2 Automatic and reflexive nature of driving – the nature of driving itself is often so routine and automatic that it is almost impossible to determine a particular state of mind of a driver at any given moment. It would, thus, be a denial of common sense for a driver, whose conduct was objectively dangerous, to be acquitted on the ground that he was not thinking of his manner of driving at the time of the accident
3 Statistics – the statistics which demonstrate that all too many tragic deaths and disabling injuries flow from the operation of motor vehicles indicate the need to control the conduct of drivers. There is, therefore, a compelling need for effective legislation which strives to regulate the manner of driving, and the objective test is essential for that.
To mitigate the harshness of the objective test, the justices suggested its institution through, what they termed, the modified objective test – which Justice McIntyre had suggested in Tutton. The test must not be applied in a vacuum, but rather, in the context of the events surrounding the incident. This enables the court to take into account the sudden and unexpected onset of disease and similar human frailties as well as the objective demonstration of dangerous driving. Thus, the trier of fact may convict if satisfied that, viewed objectively, the accused was, in the words of the section, driving in a manner that was “dangerous to the public..." In making the assessment, the trier of fact should be satisfied that the conduct amounted to a marked departure from the standard of care that a reasonable person would observe in the accused’s situation. If an explanation is offered by the accused, such as a sudden and unexpected onset of illness, then in order to convict, the trier of fact must be satisfied that a reasonable person in similar circumstances ought to have been aware of the risk and of the danger involved in the conduct manifested by the accused.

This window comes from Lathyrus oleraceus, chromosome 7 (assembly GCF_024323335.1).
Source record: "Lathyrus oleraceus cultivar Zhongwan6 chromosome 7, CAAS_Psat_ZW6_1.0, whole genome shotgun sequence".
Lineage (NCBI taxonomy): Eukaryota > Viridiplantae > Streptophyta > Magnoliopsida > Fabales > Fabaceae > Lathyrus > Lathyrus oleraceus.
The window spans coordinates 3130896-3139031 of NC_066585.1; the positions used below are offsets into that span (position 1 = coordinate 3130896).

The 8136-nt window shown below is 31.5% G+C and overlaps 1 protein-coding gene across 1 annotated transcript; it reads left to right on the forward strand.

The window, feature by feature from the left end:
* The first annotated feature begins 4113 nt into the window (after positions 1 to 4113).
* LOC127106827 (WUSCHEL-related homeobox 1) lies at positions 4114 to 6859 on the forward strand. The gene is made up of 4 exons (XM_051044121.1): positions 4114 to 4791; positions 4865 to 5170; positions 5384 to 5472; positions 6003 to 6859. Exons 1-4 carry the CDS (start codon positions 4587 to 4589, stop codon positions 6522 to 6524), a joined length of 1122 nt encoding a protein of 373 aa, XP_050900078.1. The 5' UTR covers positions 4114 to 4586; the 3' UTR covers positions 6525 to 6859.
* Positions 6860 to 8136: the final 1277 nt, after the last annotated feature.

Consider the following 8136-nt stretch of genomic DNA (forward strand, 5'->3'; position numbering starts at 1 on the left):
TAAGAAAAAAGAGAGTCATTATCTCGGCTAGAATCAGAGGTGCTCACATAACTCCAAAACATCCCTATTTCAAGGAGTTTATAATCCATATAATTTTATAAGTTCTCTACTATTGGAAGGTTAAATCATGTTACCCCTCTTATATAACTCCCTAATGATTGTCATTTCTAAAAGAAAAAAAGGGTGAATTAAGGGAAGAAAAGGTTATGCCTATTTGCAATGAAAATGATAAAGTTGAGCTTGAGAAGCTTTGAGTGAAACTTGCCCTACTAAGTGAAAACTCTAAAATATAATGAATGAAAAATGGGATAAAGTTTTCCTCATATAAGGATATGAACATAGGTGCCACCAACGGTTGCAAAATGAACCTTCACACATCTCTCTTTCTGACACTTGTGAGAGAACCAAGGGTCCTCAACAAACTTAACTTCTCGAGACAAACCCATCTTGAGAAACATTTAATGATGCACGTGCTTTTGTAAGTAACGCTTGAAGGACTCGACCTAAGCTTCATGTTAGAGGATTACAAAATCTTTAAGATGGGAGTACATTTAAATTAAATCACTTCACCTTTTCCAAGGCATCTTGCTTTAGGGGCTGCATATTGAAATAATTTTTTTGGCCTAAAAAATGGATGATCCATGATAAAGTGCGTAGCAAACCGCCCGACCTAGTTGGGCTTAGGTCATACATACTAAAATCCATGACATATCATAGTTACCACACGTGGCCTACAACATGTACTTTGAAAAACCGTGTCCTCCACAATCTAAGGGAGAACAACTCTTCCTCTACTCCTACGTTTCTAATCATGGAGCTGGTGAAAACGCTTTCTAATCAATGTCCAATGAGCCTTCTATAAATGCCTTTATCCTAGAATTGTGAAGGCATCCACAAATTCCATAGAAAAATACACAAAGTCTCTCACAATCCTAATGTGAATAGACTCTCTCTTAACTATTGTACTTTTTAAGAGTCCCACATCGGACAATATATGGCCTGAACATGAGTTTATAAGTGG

Justice McLachlin (Lamer concurring) agrees with the above justice’s approach to a modified objective test, but differs as to the process. She agrees that the all relevant circumstances, including those personal to the accused should be considered, such as any unexpected heart attacks or epileptic seizures. However, she believes that the better analysis of someone who is unable to control their motor vehicle because of the onset of some disease (or something beyond their control) should be that the Actus Reus element is not established. She argues that the onset of the disease and the subsequent erratic driving amounts to an involuntary act. The Actus Reus of the offence cannot be established unless the act is voluntary. Thus we need not reach the question of what a reasonable person would have been thinking or adverting to as the care goes off the road, much less what the accused was in fact thinking or not thinking.